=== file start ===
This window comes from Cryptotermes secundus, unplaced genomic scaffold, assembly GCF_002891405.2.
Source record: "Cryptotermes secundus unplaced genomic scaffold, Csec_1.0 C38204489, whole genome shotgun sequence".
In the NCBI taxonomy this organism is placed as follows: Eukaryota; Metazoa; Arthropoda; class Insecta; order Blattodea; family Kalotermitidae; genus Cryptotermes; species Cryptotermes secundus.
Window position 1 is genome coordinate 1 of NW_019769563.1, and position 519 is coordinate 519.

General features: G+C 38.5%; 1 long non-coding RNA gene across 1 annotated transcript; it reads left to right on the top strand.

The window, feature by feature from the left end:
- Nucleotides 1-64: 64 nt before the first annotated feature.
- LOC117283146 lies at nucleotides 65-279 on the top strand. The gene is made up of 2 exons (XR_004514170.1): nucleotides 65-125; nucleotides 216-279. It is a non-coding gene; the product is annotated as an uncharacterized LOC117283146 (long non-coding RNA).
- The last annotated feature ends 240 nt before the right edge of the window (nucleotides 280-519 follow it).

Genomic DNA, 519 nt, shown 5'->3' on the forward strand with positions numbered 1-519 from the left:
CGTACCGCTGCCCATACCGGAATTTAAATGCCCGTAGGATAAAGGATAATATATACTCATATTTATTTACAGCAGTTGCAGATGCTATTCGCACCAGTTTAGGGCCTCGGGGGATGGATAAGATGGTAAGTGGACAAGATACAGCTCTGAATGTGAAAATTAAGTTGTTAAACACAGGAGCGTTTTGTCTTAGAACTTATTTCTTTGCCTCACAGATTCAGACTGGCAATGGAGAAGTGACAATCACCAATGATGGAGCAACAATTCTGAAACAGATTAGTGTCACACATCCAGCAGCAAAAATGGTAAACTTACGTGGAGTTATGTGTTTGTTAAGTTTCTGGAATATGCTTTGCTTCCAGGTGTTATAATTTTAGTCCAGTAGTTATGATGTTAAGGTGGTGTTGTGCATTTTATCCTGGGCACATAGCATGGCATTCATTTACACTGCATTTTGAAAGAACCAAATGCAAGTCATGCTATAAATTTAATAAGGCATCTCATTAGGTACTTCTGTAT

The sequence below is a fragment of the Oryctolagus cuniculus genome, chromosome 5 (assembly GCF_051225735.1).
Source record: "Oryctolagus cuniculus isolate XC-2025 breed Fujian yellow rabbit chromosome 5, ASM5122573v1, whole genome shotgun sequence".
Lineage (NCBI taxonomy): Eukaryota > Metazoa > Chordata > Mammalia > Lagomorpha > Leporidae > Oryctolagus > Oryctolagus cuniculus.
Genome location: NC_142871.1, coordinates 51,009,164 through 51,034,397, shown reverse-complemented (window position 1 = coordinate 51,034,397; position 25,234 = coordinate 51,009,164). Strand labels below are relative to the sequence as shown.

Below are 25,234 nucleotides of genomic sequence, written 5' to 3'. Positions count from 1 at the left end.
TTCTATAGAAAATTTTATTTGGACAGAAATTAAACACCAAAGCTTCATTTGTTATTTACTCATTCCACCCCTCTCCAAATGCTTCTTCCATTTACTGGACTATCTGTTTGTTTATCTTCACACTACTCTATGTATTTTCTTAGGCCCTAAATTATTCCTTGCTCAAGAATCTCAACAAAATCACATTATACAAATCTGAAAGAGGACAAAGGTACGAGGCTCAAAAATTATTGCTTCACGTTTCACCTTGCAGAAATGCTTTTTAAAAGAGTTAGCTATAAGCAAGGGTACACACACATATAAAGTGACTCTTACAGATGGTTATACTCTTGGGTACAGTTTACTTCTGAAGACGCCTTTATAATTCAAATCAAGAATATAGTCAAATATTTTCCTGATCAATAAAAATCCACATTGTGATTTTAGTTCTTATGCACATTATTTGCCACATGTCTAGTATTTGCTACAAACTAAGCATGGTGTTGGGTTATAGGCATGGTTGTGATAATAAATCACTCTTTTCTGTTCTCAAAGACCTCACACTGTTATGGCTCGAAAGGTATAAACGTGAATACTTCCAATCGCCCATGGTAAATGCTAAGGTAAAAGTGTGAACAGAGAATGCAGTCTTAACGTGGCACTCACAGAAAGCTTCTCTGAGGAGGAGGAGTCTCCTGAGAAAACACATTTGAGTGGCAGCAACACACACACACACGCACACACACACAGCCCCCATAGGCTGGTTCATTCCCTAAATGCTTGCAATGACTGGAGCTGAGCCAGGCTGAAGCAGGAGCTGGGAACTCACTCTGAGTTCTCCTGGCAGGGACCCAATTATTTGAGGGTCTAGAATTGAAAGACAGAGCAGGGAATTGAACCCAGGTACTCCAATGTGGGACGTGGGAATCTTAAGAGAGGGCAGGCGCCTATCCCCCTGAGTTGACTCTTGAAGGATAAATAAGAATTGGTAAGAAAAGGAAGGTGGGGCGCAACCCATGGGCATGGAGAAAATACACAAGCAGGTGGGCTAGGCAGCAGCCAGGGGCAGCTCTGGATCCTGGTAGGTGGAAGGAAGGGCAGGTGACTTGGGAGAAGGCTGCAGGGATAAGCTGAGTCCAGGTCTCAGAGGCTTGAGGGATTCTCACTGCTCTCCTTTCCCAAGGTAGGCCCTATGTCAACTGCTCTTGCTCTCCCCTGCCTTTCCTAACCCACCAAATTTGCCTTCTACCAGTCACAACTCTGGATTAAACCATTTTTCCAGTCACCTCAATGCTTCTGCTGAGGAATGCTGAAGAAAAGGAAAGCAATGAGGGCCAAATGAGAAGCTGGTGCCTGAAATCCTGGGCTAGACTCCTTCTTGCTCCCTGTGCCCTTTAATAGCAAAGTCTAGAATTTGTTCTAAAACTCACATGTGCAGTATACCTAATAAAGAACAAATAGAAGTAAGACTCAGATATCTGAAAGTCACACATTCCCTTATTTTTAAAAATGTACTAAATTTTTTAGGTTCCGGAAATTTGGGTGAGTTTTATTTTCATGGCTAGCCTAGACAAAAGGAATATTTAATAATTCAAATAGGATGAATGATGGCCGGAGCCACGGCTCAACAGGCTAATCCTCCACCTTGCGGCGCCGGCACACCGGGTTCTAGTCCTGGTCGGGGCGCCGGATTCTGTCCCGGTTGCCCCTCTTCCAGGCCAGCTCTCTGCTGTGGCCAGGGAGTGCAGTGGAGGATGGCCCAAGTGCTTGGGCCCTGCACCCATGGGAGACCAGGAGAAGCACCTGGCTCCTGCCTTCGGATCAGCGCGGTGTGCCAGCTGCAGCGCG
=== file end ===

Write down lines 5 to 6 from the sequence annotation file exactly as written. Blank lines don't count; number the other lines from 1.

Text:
General features: G+C 38.5%; 1 long non-coding RNA gene across 1 annotated transcript; it reads left to right on the top strand.

The window, feature by feature from the left end: